Looking for a connection
March 6, 2019
Some days are just more challenging than others to make sense of. It’s spring break here on campus, but at 18 degrees, it feels absolutely nothing like spring. I have a to-do list of 24 things to finish at work, but no time to actually do them as my days fill up with meetings. My family is trying to plan a vacation, but my brain is getting muddled trying to make decisions because it’s been a long time since I’ve taken one.
Then I sat down at my desk to write this note. As you know, each week I pull together various pieces and parts and roll them up in some sort of theme that I hope makes sense and is at least mildly entertaining. Some weeks, it’s a piece of cake where the stars have aligned and all the content I’ve been given can be tied up in a neat little bow of a column. Other days, it’s a bit more of a stretch as I search for common ground. And then there’s today – my three topics are cannabis, childhood nutrition and butterflies. It doesn’t get a lot more disconnected than that.
As a coworker suggested, I suppose I could try to weave some sort of tale about the metamorphosis of agriculture research at MSU – they are all related in that sense. But, that seems like it would take more time than I currently have.
Instead, I’ll just say this – it’s 100 percent OK that there is no connection between these stories. That’s the amazing thing about Spartans – the work we do spans as many different areas as you can imagine. Though tied together through our Spartan DNA, we are as unique as we are united. Our incredible individual strengths combined together equal extraordinary impact on the world.
Take Norbert Kaminski, director of MSU’s Institute for Integrative Toxicology. This Spartan pioneer runs the lab that was first in the world to identify cannabinoid receptors within immune cells. Now, he’s exploring the role cannabis plays in improving brain health and treating diseases such as HIV/AIDS, Parkinson’s and Alzheimer’s. Check out the MSUTODAY FEATURE: Brain health, to learn more about this important research.
My guess is Professor Kaminski has probably spent some late nights looking into solutions for these neurological challenges in diseases. You don’t become the renowned expert he is by clocking out at 5 p.m. Working late is nothing for Spartans – we simply work until the job is done.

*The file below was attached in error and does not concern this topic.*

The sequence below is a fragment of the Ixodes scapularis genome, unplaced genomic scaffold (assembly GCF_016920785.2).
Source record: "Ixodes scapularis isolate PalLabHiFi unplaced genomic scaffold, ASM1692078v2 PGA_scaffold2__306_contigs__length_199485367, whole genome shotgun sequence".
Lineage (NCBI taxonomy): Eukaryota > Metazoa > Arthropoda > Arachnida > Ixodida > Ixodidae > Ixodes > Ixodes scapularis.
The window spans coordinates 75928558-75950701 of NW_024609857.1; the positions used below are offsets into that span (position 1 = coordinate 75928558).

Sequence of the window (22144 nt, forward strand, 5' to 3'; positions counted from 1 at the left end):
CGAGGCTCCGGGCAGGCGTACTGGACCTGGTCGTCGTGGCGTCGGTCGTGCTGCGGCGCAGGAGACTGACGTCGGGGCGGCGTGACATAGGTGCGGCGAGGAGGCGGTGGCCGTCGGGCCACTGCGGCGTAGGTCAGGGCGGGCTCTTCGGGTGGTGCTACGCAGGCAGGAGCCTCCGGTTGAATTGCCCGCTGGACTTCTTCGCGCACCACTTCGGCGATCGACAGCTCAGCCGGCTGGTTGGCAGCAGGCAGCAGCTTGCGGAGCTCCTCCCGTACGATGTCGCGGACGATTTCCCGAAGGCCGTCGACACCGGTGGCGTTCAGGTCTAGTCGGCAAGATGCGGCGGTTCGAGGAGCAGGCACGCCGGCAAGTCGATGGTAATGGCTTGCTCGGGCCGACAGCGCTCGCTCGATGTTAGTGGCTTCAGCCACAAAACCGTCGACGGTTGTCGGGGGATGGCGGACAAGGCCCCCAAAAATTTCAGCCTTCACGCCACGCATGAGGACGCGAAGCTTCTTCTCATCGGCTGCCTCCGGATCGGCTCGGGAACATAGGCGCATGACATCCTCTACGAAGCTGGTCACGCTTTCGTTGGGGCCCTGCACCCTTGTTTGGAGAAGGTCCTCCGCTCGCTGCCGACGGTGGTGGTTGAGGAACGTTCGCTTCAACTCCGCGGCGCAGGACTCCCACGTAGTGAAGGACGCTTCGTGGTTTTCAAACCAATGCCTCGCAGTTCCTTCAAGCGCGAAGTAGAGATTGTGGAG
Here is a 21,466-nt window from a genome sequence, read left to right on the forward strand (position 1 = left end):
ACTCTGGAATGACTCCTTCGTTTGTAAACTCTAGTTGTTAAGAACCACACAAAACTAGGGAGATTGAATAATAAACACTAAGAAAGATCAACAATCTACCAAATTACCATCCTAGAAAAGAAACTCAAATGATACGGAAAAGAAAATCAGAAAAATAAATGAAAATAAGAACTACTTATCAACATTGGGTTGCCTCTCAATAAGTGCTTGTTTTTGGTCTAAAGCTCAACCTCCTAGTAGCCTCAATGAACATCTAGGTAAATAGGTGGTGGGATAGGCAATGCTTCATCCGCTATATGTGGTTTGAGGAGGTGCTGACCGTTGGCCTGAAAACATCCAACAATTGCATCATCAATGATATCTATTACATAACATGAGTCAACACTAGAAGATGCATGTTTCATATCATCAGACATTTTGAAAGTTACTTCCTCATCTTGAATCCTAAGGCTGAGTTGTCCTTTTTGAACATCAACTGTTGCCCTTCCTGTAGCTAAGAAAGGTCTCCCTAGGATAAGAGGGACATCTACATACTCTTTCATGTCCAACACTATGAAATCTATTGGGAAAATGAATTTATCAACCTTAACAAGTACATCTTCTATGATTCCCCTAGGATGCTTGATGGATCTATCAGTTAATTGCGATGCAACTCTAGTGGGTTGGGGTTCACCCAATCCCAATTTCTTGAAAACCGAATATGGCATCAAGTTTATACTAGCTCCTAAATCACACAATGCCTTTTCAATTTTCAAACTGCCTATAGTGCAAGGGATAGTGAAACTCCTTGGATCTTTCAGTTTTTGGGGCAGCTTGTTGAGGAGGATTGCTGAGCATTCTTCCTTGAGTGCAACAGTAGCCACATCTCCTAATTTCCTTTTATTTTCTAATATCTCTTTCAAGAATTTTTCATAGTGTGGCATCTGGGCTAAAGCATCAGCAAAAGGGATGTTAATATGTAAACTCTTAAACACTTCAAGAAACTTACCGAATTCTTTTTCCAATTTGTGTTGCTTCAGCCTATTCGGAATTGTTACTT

Andrew Myers, a doctoral student studying entomology, says, “There’s a maxim that nothing good happens after midnight. Like most things in life, it depends on your perspective.” For someone studying bugs, sometimes nighttime is the best time to find research answers. His dissertation research is examining the declining monarch butterfly populations. Check out the short video in his STUDENT VIEW: Working the night shift, to learn how he solved the mystery of monarch egg predators by staying up late.
While Andrew is watching bugs eating monarch eggs, Meagan Shedd is more concerned with what people are eating. An assistant professor for Farm to Early Care and K-12 Education in the MSU Center for Regional Food Systems, she is concerned with improving children’s health through nutrition. As we celebrate National Nutrition Month, she writes in her FACULTY VOICE: Growing healthy eaters, about working specifically with children in Flint to mitigate the effects of lead exposure.
While it may seem that Norbert, Andrew and Meagan are in no way connected, one thing ties them together – they’re Spartans. As such, they share some traits that weave their way through all of us who are. They’re smart, curious, bold and determined. They approach challenges with purpose and a dash of grit. While they’re certainly brilliant in their fields, they’re as genuine and real as a good friend. Even if they’ve never met each other, their connections are as strong as the will that drives them. #SpartansWill.
Photo by Derrick L. Turner